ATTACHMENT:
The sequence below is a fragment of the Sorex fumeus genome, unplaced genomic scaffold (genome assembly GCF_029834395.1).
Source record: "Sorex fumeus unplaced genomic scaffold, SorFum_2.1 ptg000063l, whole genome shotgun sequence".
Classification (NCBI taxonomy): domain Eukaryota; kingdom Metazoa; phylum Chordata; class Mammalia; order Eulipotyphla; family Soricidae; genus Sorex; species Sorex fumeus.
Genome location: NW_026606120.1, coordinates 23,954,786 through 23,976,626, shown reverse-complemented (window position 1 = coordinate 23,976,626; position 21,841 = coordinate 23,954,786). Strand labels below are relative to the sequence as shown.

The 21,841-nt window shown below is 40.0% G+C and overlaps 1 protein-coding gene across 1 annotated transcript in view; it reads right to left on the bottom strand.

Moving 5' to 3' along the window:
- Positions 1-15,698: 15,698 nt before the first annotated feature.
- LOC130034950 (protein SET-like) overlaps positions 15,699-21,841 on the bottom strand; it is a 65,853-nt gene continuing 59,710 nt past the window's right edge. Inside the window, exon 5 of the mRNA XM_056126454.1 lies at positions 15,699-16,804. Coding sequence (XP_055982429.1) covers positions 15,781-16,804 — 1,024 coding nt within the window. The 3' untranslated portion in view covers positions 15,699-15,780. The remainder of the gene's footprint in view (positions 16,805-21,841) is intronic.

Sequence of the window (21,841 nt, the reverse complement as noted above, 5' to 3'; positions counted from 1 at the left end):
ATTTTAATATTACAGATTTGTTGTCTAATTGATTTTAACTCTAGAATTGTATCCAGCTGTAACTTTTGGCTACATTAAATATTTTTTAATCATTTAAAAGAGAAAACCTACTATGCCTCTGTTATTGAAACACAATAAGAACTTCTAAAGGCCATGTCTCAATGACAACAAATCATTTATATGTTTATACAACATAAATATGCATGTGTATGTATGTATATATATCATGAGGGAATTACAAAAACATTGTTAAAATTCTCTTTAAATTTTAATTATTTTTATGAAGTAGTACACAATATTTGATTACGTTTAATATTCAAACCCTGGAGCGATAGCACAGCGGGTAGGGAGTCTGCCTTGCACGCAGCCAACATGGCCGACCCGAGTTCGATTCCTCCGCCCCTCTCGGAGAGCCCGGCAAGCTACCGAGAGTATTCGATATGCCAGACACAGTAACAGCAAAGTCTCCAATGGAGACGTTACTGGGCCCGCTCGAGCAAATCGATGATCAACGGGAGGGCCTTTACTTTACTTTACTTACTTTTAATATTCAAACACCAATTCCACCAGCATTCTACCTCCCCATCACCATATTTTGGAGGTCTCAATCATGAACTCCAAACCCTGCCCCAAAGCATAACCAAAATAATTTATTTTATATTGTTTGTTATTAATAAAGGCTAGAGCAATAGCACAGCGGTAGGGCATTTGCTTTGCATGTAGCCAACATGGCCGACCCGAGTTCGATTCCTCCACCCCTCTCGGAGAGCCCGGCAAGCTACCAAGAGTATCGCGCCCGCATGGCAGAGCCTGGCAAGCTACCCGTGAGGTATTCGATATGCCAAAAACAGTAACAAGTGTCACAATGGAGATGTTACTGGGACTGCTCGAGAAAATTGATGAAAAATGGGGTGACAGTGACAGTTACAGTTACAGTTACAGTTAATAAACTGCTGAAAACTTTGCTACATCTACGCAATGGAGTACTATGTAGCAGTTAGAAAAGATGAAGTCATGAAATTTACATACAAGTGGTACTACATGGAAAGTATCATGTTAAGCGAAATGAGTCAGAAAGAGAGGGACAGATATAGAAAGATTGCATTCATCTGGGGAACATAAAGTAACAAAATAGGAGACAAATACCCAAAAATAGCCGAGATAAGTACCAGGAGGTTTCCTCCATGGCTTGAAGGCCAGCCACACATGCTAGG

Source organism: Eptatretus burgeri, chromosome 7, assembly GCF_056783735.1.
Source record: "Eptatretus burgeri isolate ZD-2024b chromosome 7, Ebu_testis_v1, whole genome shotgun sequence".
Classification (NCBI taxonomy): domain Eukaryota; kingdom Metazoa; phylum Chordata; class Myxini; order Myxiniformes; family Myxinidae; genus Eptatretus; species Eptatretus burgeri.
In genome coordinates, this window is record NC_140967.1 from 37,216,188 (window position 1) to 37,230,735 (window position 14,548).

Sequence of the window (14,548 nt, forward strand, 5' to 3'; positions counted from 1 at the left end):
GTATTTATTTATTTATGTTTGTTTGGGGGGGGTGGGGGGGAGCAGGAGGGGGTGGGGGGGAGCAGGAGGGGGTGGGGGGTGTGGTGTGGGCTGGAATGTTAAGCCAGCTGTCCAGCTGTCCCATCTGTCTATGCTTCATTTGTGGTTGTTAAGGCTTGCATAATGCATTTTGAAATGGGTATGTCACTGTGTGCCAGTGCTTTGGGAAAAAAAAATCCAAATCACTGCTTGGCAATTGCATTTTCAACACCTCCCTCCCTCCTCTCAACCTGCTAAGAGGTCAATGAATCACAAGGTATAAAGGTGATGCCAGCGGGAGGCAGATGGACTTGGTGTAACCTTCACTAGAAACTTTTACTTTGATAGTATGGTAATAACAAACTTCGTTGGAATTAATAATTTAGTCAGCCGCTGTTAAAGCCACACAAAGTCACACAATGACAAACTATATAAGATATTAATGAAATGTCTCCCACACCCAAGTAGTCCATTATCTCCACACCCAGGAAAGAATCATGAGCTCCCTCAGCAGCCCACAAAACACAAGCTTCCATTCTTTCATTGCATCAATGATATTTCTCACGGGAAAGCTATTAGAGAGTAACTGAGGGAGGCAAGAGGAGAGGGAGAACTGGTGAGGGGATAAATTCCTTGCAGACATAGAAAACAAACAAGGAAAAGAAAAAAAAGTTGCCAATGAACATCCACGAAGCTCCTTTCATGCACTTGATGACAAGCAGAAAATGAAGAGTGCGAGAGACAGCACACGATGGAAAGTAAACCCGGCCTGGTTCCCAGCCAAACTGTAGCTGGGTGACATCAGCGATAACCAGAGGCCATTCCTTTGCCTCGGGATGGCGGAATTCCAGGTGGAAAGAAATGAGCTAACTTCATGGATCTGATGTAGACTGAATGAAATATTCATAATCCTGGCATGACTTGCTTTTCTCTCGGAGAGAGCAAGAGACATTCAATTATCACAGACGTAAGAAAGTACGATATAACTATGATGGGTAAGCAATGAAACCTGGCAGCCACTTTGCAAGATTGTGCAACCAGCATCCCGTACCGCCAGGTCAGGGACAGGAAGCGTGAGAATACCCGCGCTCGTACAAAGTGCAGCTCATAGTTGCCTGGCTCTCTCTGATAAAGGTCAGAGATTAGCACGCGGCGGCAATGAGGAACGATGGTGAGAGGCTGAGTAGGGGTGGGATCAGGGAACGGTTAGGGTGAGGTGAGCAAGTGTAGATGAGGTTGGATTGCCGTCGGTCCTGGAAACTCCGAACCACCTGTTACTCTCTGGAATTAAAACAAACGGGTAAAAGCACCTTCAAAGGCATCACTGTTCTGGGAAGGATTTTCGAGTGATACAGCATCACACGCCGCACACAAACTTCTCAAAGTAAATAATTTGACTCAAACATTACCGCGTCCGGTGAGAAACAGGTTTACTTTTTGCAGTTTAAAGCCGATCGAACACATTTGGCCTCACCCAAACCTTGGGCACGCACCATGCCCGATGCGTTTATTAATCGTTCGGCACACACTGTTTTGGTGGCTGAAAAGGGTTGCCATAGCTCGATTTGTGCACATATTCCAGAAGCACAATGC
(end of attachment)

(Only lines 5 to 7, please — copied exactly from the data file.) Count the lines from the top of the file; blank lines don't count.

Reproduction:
The 21,841-nt window shown below is 40.0% G+C and overlaps 1 protein-coding gene across 1 annotated transcript in view; it reads right to left on the bottom strand.

Moving 5' to 3' along the window:
- Positions 1-15,698: 15,698 nt before the first annotated feature.